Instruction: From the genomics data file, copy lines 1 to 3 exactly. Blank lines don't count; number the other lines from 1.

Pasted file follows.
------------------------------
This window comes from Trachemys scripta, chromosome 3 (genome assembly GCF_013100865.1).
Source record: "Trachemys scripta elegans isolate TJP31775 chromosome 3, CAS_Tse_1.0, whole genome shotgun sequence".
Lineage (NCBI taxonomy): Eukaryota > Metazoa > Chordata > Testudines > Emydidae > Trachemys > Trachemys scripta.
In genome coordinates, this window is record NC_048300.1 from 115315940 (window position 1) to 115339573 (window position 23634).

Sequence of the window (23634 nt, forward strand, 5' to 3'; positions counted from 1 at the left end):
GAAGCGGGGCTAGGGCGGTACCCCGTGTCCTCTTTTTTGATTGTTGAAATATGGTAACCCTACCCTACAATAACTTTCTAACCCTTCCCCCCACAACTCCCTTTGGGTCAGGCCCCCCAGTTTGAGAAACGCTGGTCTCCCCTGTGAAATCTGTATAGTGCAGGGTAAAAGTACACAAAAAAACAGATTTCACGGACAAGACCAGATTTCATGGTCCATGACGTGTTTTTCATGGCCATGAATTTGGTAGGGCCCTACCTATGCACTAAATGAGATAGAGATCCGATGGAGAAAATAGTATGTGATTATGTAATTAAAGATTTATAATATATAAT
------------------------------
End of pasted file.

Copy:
This window comes from Trachemys scripta, chromosome 3 (genome assembly GCF_013100865.1).
Source record: "Trachemys scripta elegans isolate TJP31775 chromosome 3, CAS_Tse_1.0, whole genome shotgun sequence".
Lineage (NCBI taxonomy): Eukaryota > Metazoa > Chordata > Testudines > Emydidae > Trachemys > Trachemys scripta.